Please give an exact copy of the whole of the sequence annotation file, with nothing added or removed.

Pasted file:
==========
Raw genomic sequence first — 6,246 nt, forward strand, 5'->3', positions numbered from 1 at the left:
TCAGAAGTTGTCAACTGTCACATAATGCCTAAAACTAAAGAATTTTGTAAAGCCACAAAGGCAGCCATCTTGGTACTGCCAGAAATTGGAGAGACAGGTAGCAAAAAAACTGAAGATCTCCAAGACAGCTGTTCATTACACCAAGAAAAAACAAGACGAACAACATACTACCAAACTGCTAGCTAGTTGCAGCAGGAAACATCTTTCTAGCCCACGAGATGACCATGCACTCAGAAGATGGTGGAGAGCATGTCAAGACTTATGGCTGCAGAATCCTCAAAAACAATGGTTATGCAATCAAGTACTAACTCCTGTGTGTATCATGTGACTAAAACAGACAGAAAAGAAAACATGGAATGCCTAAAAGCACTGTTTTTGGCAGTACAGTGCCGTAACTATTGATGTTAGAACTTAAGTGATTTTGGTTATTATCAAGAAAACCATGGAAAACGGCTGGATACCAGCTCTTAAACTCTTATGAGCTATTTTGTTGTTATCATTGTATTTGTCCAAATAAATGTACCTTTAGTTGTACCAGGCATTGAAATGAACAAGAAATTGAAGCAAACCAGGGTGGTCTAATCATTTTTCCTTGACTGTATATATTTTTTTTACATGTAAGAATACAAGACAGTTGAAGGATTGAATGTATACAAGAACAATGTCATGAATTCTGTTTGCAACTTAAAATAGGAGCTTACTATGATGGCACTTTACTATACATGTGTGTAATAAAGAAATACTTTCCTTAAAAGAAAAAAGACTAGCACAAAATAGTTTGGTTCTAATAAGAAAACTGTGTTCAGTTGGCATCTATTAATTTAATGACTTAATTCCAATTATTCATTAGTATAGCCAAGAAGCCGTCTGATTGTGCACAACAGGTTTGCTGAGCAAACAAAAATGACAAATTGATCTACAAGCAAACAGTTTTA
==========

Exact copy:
Raw genomic sequence first — 6,246 nt, forward strand, 5'->3', positions numbered from 1 at the left:
TCAGAAGTTGTCAACTGTCACATAATGCCTAAAACTAAAGAATTTTGTAAAGCCACAAAGGCAGCCATCTTGGTACTGCCAGAAATTGGAGAGACAGGTAGCAAAAAAACTGAAGATCTCCAAGACAGCTGTTCATTACACCAAGAAAAAACAAGACGAACAACATACTACCAAACTGCTAGCTAGTTGCAGCAGGAAACATCTTTCTAGCCCACGAGATGACCATGCACTCAGAAGATGGTGGAGAGCATGTCAAGACTTATGGCTGCAGAATCCTCAAAAACAATGGTTATGCAATCAAGTACTAACTCCTGTGTGTATCATGTGACTAAAACAGACAGAAAAGAAAACATGGAATGCCTAAAAGCACTGTTTTTGGCAGTACAGTGCCGTAACTATTGATGTTAGAACTTAAGTGATTTTGGTTATTATCAAGAAAACCATGGAAAACGGCTGGATACCAGCTCTTAAACTCTTATGAGCTATTTTGTTGTTATCATTGTATTTGTCCAAATAAATGTACCTTTAGTTGTACCAGGCATTGAAATGAACAAGAAATTGAAGCAAACCAGGGTGGTCTAATCATTTTTCCTTGACTGTATATATTTTTTTTACATGTAAGAATACAAGACAGTTGAAGGATTGAATGTATACAAGAACAATGTCATGAATTCTGTTTGCAACTTAAAATAGGAGCTTACTATGATGGCACTTTACTATACATGTGTGTAATAAAGAAATACTTTCCTTAAAAGAAAAAAGACTAGCACAAAATAGTTTGGTTCTAATAAGAAAACTGTGTTCAGTTGGCATCTATTAATTTAATGACTTAATTCCAATTATTCATTAGTATAGCCAAGAAGCCGTCTGATTGTGCACAACAGGTTTGCTGAGCAAACAAAAATGACAAATTGATCTACAAGCAAACAGTTTTA